Niraj Warikoo is the religion reporter for the Detroit Free Press. He graduated from Columbia College at Columbia University with a bachelor’s degree in political science and from Columbia’s Graduate School of Journalism with a masters degree in journalism. Over the past decade, he’s written extensively about the domestic war on terrorism and its impact on metro Detroit’s diverse communities. In 2005, he was one of ten journalists selected to be a fellow at the University of Southern California, where he studied national security and civil liberties in the post 9-11 era. In 2008, he was invited to give a presentation on the relationship between American Muslims and the U.S. government at the School of Oriental and African Studies (SOAS) in the University of London in England for an international conference on Islam in the West that featured experts and leaders from Europe, the U.S., and Arab world.
Warikoo has been an invited speaker or panelist at universities such as the University of Michigan in Ann Arbor, Michigan State, and Wayne State; and at the national conventions of IRE (Investigative Reporters and Editors), AAJA, SAJA, UNITY, and Poynter’s National Writers Workshop. He’s appeared on local and national TV and radio programs such as MSNBC’s Hardball Show with Chris Matthews, and with MSNBC hosts Alison Stewart and Contessa Brewer, C-SPAN, CNN Headline News with Jane Velez-Mitchell , and NPR’s Tell me More with Michel Martin (National Public Radio.) In previous years, he wrote often about workplace safety issues, including investigative reports that exposed corporate negligence in the deaths of six workers at the Ford Rouge plant in Dearborn, Michigan. Warikoo also has examined the environmental destruction of Michigan’s wetlands in a special report based on new data he obtained. In 2005, he visited Walter Reed Army Medical Center in Washington D.C. to write about U.S. soldiers who became amputees after serving in Iraq; the story examined how new technology has improved survival chances, but also brings recovery challenges for victims. In 2006, he traveled across Lebanon to write stories for the Detroit Free Press on the aftermath of the war between Hizballah and Israel, which affected communities in metro Detroit.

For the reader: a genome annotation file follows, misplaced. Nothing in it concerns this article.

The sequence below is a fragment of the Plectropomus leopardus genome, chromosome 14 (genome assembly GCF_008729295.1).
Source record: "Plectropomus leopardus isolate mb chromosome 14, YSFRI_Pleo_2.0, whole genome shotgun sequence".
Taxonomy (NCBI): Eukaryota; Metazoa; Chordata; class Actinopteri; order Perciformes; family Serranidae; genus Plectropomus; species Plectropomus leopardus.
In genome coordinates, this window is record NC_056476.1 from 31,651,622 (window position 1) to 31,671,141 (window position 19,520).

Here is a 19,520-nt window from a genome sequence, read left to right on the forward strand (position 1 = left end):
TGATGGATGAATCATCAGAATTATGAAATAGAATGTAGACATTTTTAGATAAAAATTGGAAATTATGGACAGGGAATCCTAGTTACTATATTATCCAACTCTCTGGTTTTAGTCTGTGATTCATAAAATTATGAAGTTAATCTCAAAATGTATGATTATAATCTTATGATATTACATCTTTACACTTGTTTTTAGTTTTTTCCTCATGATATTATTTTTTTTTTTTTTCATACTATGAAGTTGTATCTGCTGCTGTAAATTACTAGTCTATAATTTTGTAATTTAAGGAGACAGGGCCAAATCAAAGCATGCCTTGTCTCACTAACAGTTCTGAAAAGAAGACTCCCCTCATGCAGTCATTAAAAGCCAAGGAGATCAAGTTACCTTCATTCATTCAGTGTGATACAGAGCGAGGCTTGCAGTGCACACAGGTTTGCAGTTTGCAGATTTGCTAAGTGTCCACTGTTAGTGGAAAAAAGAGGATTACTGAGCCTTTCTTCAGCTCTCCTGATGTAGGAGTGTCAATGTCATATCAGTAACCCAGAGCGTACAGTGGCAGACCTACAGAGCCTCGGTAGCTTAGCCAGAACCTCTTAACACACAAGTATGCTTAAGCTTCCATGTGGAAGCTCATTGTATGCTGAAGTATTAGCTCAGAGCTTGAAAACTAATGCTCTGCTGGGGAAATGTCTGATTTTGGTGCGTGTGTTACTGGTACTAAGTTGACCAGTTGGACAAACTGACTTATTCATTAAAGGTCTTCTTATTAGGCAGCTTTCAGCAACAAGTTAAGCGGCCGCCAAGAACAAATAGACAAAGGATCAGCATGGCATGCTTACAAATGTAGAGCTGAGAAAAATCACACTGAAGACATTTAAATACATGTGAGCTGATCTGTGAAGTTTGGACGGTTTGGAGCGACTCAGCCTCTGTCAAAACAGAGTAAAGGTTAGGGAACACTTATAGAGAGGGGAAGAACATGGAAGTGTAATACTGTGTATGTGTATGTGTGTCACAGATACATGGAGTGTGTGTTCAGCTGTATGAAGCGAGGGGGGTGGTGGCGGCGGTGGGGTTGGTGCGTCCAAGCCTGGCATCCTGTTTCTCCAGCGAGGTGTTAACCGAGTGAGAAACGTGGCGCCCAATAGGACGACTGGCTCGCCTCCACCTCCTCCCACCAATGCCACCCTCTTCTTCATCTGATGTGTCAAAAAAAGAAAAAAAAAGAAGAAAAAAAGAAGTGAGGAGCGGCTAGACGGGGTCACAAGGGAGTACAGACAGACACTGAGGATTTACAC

Warikoo has written often about Michigan’s immigrant communities, from the lives of Mexican-Americans to Vietnamese Catholics, as well as the region’s Arab-American and Muslim population — the highest concentration in the U.S. His work was profiled in a Poynter story after the Sept. 11 attacks and he became a resource for other journalists seeking to understand the region’s Arab and Muslim communities. He covered the case of a Michigan man detained on terrorism suspicions; after the government banned him and other reporters from attending court hearings, his newspaper filed a lawsuit on his behalf that was eventually won in an appeals court. In the run up to and during the Iraq war, he interviewed top leaders in Iraq’s government and political parties on their frequent visits to metro Detroit, including Iraq’s future Prime Minister.
In recent years, he’s written about a wide range of religious issues, including: the Dalai Lama’s lectures in Michigan, men and masculinity in churches, splits within the Episcopal Church, Catholic natural family planning, the growing rate of Jewish interfaith marriages, and religious belief in the end of times. In 2010, he wrote a special report that revealed the use of secret informants in the counter-terrorism case of a Muslim leader killed in a shootout in Dearborn with FBI agents. Also this year, he was the lead reporter on the FBI raid and arrests of members of a Christian militia in Michigan called Hutaree allegedly plotting against the U.S. government. Outside of work, Warikoo enjoys listening to music; he played the piano and trumpet for 10 years.